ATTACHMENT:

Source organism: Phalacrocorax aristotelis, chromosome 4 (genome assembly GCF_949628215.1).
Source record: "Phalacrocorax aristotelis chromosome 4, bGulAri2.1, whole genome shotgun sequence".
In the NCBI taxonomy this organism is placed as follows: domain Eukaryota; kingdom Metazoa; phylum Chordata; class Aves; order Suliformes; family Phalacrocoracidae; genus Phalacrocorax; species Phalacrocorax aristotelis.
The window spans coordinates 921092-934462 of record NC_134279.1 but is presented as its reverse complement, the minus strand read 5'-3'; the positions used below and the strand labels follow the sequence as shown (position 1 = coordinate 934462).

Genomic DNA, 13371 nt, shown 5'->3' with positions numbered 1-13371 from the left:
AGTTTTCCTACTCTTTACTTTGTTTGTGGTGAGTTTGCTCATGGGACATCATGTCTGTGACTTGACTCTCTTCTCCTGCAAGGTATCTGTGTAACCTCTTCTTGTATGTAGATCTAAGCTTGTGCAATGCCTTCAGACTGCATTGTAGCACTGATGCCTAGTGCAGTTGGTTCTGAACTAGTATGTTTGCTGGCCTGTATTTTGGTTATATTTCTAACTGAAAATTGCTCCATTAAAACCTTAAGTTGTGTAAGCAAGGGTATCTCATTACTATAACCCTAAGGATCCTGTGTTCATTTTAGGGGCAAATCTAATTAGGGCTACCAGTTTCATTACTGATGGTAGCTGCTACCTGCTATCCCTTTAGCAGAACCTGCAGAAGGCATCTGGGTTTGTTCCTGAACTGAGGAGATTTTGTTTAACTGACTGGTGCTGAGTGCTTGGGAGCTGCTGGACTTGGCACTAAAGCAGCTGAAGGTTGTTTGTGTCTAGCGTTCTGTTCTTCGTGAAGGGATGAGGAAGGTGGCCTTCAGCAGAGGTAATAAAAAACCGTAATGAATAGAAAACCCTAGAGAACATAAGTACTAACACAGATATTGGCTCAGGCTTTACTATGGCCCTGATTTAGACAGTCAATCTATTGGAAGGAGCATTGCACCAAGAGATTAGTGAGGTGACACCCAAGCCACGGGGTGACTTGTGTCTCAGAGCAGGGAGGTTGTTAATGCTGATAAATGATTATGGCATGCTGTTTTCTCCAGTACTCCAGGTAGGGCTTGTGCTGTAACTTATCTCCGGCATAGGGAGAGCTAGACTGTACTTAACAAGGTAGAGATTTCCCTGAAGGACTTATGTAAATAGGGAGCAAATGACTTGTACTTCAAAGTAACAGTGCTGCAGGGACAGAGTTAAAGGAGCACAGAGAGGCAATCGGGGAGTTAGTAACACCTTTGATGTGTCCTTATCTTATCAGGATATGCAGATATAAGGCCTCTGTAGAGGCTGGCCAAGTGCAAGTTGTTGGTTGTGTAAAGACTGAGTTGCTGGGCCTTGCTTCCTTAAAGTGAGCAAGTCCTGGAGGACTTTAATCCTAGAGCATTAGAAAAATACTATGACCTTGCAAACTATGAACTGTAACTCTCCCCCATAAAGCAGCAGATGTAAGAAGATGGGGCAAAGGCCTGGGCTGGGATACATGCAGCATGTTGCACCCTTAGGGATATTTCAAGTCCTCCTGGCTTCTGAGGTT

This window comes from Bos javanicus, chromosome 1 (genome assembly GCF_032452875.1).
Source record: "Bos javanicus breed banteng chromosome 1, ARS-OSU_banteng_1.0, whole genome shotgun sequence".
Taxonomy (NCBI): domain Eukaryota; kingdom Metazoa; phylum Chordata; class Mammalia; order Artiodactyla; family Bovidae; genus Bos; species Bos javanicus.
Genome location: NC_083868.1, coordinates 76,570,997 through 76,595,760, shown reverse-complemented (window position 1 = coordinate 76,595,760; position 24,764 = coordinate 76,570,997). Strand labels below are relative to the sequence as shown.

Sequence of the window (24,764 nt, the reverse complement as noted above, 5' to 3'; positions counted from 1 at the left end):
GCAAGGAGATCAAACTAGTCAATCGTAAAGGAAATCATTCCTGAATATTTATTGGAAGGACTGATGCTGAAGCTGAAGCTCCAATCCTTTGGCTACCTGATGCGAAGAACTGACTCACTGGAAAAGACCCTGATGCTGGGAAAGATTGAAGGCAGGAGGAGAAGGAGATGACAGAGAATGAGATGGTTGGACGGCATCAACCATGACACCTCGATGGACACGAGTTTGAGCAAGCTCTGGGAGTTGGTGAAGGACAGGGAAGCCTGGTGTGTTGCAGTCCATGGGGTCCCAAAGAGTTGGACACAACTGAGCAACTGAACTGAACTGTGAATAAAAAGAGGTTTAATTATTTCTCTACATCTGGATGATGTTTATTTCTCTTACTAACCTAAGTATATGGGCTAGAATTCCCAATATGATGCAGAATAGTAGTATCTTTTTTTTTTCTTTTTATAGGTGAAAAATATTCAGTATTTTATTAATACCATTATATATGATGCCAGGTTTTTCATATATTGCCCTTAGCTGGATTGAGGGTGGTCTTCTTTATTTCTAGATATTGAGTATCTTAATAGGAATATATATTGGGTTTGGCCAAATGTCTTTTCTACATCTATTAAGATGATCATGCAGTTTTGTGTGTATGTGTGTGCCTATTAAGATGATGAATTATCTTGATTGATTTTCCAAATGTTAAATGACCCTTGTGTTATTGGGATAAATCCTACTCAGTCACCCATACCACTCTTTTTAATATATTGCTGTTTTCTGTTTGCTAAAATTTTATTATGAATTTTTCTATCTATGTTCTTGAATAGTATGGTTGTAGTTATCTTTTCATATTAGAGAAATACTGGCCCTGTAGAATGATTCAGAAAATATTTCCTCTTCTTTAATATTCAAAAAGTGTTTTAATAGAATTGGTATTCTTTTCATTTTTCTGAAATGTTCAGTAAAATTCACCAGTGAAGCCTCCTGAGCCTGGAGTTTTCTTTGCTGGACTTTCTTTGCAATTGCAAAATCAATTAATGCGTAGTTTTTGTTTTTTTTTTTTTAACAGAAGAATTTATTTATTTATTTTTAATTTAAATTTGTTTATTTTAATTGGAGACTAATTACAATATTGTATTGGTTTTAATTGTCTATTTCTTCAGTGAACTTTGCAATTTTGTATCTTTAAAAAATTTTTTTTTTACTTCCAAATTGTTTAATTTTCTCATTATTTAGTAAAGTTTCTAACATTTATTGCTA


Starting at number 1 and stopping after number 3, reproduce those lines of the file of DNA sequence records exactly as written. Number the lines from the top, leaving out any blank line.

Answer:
Source organism: Phalacrocorax aristotelis, chromosome 4 (genome assembly GCF_949628215.1).
Source record: "Phalacrocorax aristotelis chromosome 4, bGulAri2.1, whole genome shotgun sequence".
In the NCBI taxonomy this organism is placed as follows: domain Eukaryota; kingdom Metazoa; phylum Chordata; class Aves; order Suliformes; family Phalacrocoracidae; genus Phalacrocorax; species Phalacrocorax aristotelis.